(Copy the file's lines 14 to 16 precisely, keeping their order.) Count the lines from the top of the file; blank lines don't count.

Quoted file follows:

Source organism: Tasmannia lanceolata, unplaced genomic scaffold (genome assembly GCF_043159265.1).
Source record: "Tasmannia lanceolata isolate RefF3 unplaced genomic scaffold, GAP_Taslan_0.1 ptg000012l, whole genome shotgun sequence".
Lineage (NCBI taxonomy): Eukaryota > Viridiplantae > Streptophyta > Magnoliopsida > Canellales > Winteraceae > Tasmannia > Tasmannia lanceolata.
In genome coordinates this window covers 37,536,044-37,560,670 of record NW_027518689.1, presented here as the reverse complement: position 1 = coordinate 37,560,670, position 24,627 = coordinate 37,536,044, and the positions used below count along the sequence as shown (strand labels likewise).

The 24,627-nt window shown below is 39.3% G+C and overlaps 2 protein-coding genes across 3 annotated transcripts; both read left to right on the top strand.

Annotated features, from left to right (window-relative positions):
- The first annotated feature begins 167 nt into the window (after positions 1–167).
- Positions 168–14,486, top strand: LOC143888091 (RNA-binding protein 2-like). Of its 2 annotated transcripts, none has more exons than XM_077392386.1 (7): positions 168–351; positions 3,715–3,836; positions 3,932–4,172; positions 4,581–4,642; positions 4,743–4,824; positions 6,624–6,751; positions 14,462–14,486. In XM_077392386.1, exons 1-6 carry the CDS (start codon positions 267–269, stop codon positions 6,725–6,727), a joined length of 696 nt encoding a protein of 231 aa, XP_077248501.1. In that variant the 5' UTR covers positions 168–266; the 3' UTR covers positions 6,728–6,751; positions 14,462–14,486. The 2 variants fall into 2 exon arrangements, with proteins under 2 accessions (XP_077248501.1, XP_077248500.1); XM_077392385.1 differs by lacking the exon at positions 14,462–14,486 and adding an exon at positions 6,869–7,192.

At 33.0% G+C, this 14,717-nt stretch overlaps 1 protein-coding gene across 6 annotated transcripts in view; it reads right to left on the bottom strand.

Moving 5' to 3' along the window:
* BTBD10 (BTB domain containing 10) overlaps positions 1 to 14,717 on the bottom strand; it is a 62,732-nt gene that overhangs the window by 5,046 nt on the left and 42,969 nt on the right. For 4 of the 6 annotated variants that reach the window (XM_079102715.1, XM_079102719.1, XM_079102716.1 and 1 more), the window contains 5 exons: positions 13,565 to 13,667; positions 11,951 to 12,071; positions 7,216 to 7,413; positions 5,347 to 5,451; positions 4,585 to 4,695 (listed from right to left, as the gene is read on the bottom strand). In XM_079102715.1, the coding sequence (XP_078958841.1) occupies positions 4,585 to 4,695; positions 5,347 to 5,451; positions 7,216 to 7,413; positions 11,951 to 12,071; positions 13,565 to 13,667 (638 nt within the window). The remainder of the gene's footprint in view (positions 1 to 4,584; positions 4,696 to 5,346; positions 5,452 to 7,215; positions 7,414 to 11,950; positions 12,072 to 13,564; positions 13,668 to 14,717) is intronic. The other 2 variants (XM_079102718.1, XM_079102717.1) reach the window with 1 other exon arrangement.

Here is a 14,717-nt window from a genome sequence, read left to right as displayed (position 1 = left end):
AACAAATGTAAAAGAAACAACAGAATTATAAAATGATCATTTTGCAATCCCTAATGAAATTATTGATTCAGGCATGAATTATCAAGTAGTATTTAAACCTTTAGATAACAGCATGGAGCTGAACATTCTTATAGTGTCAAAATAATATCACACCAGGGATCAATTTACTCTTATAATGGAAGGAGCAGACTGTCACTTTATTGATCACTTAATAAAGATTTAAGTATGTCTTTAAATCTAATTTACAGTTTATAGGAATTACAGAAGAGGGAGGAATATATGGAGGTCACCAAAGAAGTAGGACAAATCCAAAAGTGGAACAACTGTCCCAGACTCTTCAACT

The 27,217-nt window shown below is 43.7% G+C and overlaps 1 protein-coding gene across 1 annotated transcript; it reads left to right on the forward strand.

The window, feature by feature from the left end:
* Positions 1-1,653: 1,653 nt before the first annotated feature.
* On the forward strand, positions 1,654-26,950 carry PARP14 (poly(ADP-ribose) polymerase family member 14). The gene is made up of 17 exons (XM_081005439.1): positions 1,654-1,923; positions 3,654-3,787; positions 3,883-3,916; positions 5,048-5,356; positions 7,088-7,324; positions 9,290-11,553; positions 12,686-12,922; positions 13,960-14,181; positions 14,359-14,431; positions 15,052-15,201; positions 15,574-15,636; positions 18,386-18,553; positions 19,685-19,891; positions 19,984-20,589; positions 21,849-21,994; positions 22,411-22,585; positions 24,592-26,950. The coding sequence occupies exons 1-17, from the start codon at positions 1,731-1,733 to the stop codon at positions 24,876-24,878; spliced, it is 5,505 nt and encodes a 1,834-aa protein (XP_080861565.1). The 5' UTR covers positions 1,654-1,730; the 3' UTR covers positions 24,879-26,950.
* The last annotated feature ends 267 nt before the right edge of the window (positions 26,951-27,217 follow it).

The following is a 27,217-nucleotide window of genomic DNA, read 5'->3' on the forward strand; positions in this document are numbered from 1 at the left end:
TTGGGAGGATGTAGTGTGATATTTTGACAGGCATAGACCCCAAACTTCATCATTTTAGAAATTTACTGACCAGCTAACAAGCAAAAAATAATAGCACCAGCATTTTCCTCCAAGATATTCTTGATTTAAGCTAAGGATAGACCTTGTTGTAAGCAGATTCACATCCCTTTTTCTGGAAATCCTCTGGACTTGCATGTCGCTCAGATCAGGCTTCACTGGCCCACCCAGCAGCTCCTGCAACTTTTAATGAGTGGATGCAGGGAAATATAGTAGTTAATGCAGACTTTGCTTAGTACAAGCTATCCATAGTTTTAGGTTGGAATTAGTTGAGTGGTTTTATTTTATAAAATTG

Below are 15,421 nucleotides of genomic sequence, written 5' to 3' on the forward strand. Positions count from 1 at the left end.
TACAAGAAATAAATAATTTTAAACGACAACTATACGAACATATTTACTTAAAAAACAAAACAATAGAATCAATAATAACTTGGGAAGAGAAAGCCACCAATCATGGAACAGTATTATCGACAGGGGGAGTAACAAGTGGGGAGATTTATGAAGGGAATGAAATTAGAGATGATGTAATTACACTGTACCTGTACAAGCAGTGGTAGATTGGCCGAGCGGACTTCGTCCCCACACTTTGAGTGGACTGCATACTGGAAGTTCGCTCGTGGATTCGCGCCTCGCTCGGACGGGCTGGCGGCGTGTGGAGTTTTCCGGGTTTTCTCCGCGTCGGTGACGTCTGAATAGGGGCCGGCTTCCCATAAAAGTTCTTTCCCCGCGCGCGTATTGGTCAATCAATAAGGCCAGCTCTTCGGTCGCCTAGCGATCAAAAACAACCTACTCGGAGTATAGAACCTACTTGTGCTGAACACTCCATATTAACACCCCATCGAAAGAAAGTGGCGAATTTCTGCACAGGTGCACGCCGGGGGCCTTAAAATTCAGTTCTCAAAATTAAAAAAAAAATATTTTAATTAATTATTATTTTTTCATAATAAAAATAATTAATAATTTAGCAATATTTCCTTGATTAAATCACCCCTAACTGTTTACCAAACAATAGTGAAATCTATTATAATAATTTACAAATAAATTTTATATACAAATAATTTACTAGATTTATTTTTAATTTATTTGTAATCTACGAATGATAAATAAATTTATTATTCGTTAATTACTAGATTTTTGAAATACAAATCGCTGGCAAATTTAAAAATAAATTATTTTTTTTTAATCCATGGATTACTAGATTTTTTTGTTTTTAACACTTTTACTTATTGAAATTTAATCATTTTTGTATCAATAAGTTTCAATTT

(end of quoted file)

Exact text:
The 27,217-nt window shown below is 43.7% G+C and overlaps 1 protein-coding gene across 1 annotated transcript; it reads left to right on the forward strand.

The window, feature by feature from the left end:
* Positions 1-1,653: 1,653 nt before the first annotated feature.